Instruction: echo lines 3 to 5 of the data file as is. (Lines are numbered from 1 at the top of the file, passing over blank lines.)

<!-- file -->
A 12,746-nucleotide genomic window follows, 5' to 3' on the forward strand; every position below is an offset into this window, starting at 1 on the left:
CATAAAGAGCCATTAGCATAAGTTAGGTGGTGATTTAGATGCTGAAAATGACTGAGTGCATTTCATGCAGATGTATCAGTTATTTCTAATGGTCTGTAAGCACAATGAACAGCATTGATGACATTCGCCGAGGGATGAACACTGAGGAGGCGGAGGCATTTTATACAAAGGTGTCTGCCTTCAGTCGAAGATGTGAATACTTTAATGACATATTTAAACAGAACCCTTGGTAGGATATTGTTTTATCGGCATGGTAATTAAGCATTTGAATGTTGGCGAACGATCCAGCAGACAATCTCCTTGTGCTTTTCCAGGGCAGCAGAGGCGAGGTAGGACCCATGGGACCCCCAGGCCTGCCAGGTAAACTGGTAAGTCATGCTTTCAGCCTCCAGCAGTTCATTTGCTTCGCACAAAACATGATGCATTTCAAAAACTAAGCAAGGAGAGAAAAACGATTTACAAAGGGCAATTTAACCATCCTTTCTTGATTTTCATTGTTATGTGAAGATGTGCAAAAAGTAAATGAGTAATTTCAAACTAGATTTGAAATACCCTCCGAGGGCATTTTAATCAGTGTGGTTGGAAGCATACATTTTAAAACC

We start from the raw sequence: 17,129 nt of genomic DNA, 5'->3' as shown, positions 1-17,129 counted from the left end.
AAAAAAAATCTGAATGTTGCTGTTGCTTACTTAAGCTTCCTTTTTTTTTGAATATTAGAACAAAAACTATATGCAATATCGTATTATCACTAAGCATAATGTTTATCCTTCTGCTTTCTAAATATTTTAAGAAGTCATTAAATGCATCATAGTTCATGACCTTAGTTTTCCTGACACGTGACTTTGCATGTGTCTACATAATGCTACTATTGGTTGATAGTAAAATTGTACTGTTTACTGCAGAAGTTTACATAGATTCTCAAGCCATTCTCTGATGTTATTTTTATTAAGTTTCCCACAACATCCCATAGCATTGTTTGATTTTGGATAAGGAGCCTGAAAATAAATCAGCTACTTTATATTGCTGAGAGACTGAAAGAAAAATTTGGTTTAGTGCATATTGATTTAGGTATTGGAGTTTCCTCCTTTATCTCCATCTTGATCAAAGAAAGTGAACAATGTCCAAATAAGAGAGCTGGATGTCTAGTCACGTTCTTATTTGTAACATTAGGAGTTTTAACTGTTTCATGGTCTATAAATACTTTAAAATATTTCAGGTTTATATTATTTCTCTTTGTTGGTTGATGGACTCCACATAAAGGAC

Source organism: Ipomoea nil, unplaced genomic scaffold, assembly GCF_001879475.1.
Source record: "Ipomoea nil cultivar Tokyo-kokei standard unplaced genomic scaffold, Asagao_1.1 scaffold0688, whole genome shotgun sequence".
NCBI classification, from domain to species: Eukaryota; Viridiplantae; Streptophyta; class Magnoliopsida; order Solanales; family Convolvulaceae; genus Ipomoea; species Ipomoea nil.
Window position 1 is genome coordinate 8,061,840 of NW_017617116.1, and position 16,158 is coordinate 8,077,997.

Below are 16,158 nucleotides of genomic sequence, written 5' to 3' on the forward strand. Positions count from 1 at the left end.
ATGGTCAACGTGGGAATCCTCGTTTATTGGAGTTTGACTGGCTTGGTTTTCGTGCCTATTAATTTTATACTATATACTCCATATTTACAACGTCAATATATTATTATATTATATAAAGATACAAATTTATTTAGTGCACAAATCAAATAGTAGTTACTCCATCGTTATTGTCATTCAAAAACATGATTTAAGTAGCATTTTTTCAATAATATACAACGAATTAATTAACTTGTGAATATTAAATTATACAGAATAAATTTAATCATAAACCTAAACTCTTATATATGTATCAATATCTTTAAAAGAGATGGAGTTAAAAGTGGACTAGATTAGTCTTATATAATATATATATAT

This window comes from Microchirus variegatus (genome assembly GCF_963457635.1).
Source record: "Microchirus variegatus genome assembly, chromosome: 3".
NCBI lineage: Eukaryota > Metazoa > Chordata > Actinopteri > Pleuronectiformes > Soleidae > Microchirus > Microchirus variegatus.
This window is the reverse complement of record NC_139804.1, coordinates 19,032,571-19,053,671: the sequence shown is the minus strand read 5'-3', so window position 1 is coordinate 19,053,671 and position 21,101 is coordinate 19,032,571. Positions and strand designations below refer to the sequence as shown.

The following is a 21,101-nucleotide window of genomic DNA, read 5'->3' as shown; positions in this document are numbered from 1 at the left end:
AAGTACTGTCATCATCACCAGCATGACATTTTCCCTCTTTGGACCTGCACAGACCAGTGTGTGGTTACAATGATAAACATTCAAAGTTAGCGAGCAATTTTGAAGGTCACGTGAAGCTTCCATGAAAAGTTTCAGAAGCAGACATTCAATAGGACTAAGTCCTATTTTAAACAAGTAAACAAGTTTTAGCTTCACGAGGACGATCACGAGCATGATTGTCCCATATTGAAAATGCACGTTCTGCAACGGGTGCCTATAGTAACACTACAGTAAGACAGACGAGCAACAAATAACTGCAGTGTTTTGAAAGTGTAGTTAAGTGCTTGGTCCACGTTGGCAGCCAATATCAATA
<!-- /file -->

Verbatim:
We start from the raw sequence: 17,129 nt of genomic DNA, 5'->3' as shown, positions 1-17,129 counted from the left end.
AAAAAAAATCTGAATGTTGCTGTTGCTTACTTAAGCTTCCTTTTTTTTTGAATATTAGAACAAAAACTATATGCAATATCGTATTATCACTAAGCATAATGTTTATCCTTCTGCTTTCTAAATATTTTAAGAAGTCATTAAATGCATCATAGTTCATGACCTTAGTTTTCCTGACACGTGACTTTGCATGTGTCTACATAATGCTACTATTGGTTGATAGTAAAATTGTACTGTTTACTGCAGAAGTTTACATAGATTCTCAAGCCATTCTCTGATGTTATTTTTATTAAGTTTCCCACAACATCCCATAGCATTGTTTGATTTTGGATAAGGAGCCTGAAAATAAATCAGCTACTTTATATTGCTGAGAGACTGAAAGAAAAATTTGGTTTAGTGCATATTGATTTAGGTATTGGAGTTTCCTCCTTTATCTCCATCTTGATCAAAGAAAGTGAACAATGTCCAAATAAGAGAGCTGGATGTCTAGTCACGTTCTTATTTGTAACATTAGGAGTTTTAACTGTTTCATGGTCTATAAATACTTTAAAATATTTCAGGTTTATATTATTTCTCTTTGTTGGTTGATGGACTCCACATAAAGGAC

Source organism: Ipomoea nil, unplaced genomic scaffold, assembly GCF_001879475.1.